People have remarked to me that I leave “content rich” messages on other people’s blogs. I do try earnestly to practice what I preach, and to put my heart and soul into my words and actions, in all things. It is this very trait that renders Facebook an exercise in futility for me. Facebook is all quick and easy cheap ass candy sprinkles (sugar and chemical dye). It is also a devious scam for your entire life to be monitored, tallied, and then sold to corporate and political crap sacks. and to like-minded sleazy diseased c*nts. Ann Coulter, for example (though rumor has it she is a twisted self hating Tranny). Facebook is not conducive to people such as me. By the reality of FB, I need to die and to go away. This I shall do someday.
And when I am gone (by “I”, I do not literally mean me, I am speaking of my generation, the last people who remember how life was once lived on earth) you (ditto, not “you” who is reading this, but instead all people who have never experienced anything analog and real, that you can hold in your hand, or make from scratch) will find yourself unexpectedly missing me terribly. You shall find yourselves experiencing an awful and crippling disconnectedness one day.
Now let us trot back to the topic of the analog postal system. I have seen photographic essays on mailboxes - both B&W and colour. Such studies in image go back many decades (some even predating my latest half century incarnation here).
Last night as I was walking I saw a scene that my mind captured as a photographic essay. Picture this:
And there, in the middle of this scene, sat three extremely hot teenage boys. Very handsome and varied in hair color and skin complexion. Sort of looking like three Abercrombie & F. models.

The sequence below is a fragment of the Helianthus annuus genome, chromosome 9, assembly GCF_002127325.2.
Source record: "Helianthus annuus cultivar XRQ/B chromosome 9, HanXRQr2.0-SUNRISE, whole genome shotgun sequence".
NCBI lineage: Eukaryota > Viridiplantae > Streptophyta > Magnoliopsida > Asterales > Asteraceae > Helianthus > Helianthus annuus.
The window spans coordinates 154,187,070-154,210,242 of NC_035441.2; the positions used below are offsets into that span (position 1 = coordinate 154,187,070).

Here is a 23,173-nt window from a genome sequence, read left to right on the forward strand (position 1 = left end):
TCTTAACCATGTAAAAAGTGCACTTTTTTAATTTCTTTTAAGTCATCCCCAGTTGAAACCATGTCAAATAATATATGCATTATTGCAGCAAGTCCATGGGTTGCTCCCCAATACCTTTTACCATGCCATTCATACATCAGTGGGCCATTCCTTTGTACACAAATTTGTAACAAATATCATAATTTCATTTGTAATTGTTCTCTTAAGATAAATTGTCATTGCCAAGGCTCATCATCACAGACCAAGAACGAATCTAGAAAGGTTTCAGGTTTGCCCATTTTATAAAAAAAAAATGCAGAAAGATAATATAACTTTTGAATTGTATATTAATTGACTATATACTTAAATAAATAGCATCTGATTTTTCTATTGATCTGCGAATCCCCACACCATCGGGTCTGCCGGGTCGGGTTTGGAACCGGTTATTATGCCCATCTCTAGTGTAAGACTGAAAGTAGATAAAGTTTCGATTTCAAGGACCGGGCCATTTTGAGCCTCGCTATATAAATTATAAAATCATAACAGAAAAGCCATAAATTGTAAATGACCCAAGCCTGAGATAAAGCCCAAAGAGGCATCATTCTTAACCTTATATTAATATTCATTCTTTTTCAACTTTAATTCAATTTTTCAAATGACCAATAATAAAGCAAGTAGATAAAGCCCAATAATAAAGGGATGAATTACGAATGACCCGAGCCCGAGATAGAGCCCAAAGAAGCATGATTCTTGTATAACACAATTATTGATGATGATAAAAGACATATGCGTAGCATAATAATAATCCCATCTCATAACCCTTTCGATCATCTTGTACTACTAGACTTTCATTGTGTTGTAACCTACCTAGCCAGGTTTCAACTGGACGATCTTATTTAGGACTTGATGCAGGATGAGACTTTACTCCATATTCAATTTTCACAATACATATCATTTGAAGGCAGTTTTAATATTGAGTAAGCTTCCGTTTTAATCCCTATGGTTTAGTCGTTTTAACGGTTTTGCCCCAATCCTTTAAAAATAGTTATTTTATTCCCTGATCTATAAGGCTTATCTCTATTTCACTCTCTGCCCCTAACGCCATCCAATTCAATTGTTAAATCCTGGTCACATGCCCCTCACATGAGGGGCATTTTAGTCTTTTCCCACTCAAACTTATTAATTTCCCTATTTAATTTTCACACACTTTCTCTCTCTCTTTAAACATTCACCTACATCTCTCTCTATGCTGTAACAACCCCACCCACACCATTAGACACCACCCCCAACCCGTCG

And the three friends were each glued to their phones starring into them, not talking to one another, or reacting to anything around them. I took a mental photograph, wishing instead that I had had a camera. I would have had no problem asking them their permission to shoot a pic, telling them to just keep doing what they were doing. I like finding the truth in all things. And therein was truth on display. The truth about the age in which we live.
On my next two laps around the mall (it is a .6 mile circular ring) the three remained unchanged – still glued to the phones, in silence. Finally on lap three they were walking, two still glued to their phones. The third one was looking at me, noticing that I was looking at them. He had the oddest, almost sad expression. He was the blond one, with blue eyes. And his slightly detached sadness was haunting to me. Again, I wish I had the moment forever captured on film.
1. Symphony No. 4 in F minor, Op. 36 (Movement two) Melancholic inclinations. Obviously there is a strong current of melancholia in this soup. I therefore have chosen one of my favorite melancholic pieces of music. Russian, by dear Tchaikovsky, and is the second movement of the only official "Homosexual" symphony (his fourth symphony). His coded letters refer to "it", and the secret cypher discovered after he died tell us what "it" is. I featured the first movement in a different soup that you can find HERE.
I am off to take a bath. Thank you all who read this, for your being you. For those who do not read this, I offer Matthew 7:6. Me.
You can get your bowl of Saturday Night Soul for the Soul by clicking the jukebox.